President Barack Obama took on Donald Trump's Republican campaign pitch to make America great again by declaring Wednesday that his economic policies already have made life better for middle-class voters.
Obama returned to the site of his first presidential visit, Elkhart, Ind., known for its motor home industry, to deliver one of his most pointed political speeches of the year. Voters who are most concerned about their own financial interests have a clear choice in November, Obama said: Democrats.
"If what you really care about in this election is your pocketbook; if what you're concerned about is who will look out for the interests of working people and grow the middle class, then the debate isn't even close," Obama said.
Only a Democratic successor can build on policies that saved cities like Elkhart from economic demise, Obama said. He laced his arguments with some of the populist fire that has become a mainstay of the campaign trail, warning Republicans would pursue policies that benefit the Chinese, big banks and the richest Americans.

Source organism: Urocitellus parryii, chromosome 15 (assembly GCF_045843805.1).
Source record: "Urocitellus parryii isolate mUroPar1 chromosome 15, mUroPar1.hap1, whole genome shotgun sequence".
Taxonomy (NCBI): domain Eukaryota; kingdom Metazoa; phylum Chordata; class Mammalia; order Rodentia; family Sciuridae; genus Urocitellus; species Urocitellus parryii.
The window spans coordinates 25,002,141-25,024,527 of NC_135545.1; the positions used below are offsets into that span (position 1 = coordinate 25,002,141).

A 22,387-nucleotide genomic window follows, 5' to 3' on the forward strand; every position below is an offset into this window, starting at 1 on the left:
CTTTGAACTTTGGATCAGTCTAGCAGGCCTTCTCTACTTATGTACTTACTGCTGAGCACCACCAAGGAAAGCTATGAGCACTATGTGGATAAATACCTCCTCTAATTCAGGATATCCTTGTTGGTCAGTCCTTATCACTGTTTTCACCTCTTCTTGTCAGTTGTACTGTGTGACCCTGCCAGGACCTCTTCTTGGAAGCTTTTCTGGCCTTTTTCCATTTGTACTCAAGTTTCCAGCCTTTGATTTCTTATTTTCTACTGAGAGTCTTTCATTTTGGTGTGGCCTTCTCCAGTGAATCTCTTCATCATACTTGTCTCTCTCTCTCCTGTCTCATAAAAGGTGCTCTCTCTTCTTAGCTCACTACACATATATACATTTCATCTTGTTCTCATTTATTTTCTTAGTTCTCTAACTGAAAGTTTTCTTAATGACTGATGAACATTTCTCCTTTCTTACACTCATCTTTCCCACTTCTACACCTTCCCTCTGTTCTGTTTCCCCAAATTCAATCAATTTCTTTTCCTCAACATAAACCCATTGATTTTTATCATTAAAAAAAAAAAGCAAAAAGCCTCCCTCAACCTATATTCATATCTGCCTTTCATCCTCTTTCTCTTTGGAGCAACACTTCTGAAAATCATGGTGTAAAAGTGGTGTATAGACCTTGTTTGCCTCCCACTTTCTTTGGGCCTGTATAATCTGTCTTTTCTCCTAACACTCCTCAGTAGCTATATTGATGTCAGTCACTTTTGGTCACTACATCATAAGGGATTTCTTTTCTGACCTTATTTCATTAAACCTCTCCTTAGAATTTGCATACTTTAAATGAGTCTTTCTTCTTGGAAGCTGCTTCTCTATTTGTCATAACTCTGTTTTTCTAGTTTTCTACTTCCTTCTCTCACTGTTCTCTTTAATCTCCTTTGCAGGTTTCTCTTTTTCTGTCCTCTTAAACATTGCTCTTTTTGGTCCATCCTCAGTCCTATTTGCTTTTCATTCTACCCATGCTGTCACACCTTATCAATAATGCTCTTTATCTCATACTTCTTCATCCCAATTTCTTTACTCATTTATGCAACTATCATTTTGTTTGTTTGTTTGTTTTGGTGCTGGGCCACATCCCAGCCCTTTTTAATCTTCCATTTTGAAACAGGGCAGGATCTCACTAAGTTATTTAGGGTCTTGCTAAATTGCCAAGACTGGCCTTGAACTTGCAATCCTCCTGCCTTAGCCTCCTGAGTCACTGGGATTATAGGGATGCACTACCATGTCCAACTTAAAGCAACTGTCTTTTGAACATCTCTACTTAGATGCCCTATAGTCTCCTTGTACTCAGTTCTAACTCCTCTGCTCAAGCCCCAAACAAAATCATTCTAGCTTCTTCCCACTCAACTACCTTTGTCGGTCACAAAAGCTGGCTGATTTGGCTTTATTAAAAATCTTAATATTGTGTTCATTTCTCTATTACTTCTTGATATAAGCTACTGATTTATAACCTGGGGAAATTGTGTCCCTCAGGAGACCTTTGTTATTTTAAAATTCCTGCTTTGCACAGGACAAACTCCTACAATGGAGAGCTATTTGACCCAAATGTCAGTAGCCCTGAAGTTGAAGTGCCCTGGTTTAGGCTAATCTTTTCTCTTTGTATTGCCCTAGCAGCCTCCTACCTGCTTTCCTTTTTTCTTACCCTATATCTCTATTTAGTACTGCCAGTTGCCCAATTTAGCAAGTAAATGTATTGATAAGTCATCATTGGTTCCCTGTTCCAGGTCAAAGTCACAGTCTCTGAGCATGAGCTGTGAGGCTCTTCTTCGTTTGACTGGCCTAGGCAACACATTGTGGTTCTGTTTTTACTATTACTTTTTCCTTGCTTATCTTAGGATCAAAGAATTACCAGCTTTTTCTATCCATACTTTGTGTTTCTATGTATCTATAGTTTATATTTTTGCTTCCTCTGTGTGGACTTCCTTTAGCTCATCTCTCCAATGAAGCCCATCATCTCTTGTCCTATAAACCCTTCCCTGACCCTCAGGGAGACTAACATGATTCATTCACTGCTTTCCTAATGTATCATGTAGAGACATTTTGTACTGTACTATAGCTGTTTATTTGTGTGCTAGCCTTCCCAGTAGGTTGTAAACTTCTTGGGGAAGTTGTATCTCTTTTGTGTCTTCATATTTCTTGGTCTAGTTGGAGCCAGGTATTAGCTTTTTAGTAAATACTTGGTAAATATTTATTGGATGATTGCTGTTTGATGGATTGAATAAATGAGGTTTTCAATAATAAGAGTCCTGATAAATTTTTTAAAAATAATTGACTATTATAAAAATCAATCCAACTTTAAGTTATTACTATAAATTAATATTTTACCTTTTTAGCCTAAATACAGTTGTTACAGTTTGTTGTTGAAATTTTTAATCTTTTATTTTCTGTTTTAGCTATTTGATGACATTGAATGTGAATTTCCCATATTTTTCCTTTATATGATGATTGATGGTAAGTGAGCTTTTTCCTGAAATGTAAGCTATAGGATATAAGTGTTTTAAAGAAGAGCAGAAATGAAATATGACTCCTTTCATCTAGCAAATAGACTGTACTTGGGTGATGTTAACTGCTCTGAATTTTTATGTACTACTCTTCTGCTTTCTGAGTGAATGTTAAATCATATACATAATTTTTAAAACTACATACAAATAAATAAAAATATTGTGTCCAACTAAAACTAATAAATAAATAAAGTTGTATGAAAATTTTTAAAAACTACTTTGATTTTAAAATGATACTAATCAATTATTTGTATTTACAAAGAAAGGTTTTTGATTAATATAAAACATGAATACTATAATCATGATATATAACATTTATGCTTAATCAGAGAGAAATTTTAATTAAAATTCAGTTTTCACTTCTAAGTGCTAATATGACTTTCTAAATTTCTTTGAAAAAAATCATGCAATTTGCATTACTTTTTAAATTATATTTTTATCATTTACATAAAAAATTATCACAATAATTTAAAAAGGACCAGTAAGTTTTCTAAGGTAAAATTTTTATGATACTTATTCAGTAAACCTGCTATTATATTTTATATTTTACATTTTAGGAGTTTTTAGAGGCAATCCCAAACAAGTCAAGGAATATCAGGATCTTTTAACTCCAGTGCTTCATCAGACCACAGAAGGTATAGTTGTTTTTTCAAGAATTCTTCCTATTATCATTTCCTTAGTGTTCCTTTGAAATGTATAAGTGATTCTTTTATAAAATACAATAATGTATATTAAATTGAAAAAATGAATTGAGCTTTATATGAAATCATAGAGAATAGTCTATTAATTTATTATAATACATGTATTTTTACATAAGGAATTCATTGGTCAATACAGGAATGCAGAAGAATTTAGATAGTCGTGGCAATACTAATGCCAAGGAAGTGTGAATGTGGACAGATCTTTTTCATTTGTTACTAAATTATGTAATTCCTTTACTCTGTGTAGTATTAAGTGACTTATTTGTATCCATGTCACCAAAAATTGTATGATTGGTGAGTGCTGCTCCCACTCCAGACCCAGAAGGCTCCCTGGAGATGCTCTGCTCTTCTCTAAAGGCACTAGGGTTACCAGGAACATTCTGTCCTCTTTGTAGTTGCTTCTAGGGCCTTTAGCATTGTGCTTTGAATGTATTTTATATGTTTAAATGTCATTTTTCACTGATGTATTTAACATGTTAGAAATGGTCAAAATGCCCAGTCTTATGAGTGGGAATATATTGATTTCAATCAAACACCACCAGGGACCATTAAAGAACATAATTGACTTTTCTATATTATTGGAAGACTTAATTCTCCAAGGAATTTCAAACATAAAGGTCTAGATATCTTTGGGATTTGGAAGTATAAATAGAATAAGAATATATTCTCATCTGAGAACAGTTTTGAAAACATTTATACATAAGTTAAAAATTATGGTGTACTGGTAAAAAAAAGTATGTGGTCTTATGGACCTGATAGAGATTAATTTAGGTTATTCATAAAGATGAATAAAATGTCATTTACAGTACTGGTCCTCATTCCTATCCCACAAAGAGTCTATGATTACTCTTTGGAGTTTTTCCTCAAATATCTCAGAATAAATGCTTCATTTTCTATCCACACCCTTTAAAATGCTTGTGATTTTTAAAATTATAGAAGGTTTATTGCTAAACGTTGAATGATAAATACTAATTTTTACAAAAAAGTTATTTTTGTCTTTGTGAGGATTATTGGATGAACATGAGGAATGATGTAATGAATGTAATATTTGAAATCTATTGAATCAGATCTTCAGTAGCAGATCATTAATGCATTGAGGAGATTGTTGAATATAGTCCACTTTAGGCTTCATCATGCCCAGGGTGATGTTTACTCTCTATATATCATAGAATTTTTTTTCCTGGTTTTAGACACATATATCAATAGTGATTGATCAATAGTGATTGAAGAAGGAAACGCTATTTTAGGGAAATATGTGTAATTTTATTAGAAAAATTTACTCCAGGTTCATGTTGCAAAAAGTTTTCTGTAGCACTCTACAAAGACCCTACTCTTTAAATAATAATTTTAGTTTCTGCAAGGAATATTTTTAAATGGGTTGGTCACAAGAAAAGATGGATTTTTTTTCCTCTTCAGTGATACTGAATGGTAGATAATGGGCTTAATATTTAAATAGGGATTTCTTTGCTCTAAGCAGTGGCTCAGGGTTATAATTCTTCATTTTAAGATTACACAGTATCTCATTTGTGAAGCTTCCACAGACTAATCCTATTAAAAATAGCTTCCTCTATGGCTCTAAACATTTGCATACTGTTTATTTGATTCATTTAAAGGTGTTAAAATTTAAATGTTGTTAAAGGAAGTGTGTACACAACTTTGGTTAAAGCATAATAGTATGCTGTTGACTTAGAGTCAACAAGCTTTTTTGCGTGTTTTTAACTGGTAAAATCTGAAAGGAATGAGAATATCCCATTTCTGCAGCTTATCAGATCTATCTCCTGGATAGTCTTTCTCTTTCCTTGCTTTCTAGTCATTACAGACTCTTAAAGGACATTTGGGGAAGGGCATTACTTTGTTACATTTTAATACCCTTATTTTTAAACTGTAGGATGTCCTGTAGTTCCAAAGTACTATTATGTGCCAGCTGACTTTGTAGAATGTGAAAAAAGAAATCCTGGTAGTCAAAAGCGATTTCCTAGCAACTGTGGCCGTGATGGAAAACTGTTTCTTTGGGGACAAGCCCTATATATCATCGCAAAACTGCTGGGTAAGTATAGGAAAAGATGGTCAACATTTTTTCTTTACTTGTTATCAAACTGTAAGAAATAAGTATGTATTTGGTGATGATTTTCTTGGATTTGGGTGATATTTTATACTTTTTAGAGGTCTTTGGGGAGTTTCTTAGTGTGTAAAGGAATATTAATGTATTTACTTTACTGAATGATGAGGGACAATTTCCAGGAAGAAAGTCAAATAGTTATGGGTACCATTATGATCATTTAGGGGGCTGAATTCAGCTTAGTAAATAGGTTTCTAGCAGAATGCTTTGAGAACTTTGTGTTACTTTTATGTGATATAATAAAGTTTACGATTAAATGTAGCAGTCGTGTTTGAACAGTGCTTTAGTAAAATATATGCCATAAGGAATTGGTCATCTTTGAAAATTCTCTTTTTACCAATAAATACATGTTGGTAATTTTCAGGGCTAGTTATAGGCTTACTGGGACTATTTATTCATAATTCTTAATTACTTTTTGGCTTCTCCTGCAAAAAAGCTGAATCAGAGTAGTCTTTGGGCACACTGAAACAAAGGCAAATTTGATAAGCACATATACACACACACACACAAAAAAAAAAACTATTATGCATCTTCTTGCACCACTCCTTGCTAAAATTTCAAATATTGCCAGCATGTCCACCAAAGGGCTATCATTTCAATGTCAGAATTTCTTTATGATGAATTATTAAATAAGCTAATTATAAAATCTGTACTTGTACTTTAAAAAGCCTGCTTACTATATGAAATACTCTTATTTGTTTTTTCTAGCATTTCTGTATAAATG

Elkhart has seen its unemployment rate drop from 18.9 percent in 2009, Obama's first year in office, to just 4.1 percent in April. The White House views the economic rebound of the city, population 51,000, as a frame for the success of programs such as Obama's stimulus and his health-care law.
"America's economy is not just better than it was eight years ago, it is the strongest, most durable economy in the world," Obama said.
Trump, the presumptive Republican presidential nominee, has repeatedly seized on the erosion of U.S. manufacturing in his campaign, threatening to impose greater tariffs on foreign trading partners. He has said he would impose additional taxes on Carrier-brand air conditioners manufactured in Mexico, after the United Technologies Corp. subsidiary shuttered an Indiana plant and moved its operations abroad.